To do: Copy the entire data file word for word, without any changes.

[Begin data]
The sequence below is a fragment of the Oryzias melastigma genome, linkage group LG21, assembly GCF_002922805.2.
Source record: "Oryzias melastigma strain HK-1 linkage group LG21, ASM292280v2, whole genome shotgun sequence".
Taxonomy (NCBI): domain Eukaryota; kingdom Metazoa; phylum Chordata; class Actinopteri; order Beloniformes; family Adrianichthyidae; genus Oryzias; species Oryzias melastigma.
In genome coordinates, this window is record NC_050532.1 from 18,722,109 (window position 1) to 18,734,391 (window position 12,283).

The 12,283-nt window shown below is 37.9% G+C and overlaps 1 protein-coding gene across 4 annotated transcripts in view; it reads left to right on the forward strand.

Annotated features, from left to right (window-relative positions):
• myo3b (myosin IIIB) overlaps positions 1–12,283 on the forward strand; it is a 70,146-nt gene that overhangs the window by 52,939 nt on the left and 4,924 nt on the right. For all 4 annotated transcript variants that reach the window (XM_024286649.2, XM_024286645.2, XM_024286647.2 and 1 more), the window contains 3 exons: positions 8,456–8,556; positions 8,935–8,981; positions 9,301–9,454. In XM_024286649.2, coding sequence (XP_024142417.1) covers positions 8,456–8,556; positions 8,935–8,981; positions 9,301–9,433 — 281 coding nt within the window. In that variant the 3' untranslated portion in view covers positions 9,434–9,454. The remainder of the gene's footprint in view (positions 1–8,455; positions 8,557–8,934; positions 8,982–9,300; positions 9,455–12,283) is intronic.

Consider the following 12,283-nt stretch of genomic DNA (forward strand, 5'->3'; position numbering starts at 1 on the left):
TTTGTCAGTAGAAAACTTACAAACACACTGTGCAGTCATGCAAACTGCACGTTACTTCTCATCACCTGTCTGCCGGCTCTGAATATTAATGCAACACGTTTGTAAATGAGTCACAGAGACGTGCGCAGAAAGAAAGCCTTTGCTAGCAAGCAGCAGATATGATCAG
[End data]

The sequence below is a fragment of the Oryzias melastigma genome, linkage group LG21, assembly GCF_002922805.2.
Source record: "Oryzias melastigma strain HK-1 linkage group LG21, ASM292280v2, whole genome shotgun sequence".
Taxonomy (NCBI): domain Eukaryota; kingdom Metazoa; phylum Chordata; class Actinopteri; order Beloniformes; family Adrianichthyidae; genus Oryzias; species Oryzias melastigma.
In genome coordinates, this window is record NC_050532.1 from 18,722,109 (window position 1) to 18,734,391 (window position 12,283).

The 12,283-nt window shown below is 37.9% G+C and overlaps 1 protein-coding gene across 4 annotated transcripts in view; it reads left to right on the forward strand.

Annotated features, from left to right (window-relative positions):
• myo3b (myosin IIIB) overlaps positions 1–12,283 on the forward strand; it is a 70,146-nt gene that overhangs the window by 52,939 nt on the left and 4,924 nt on the right. For all 4 annotated transcript variants that reach the window (XM_024286649.2, XM_024286645.2, XM_024286647.2 and 1 more), the window contains 3 exons: positions 8,456–8,556; positions 8,935–8,981; positions 9,301–9,454. In XM_024286649.2, coding sequence (XP_024142417.1) covers positions 8,456–8,556; positions 8,935–8,981; positions 9,301–9,433 — 281 coding nt within the window. In that variant the 3' untranslated portion in view covers positions 9,434–9,454. The remainder of the gene's footprint in view (positions 1–8,455; positions 8,557–8,934; positions 8,982–9,300; positions 9,455–12,283) is intronic.

Consider the following 12,283-nt stretch of genomic DNA (forward strand, 5'->3'; position numbering starts at 1 on the left):
TTTGTCAGTAGAAAACTTACAAACACACTGTGCAGTCATGCAAACTGCACGTTACTTCTCATCACCTGTCTGCCGGCTCTGAATATTAATGCAACACGTTTGTAAATGAGTCACAGAGACGTGCGCAGAAAGAAAGCCTTTGCTAGCAAGCAGCAGATATGATCAG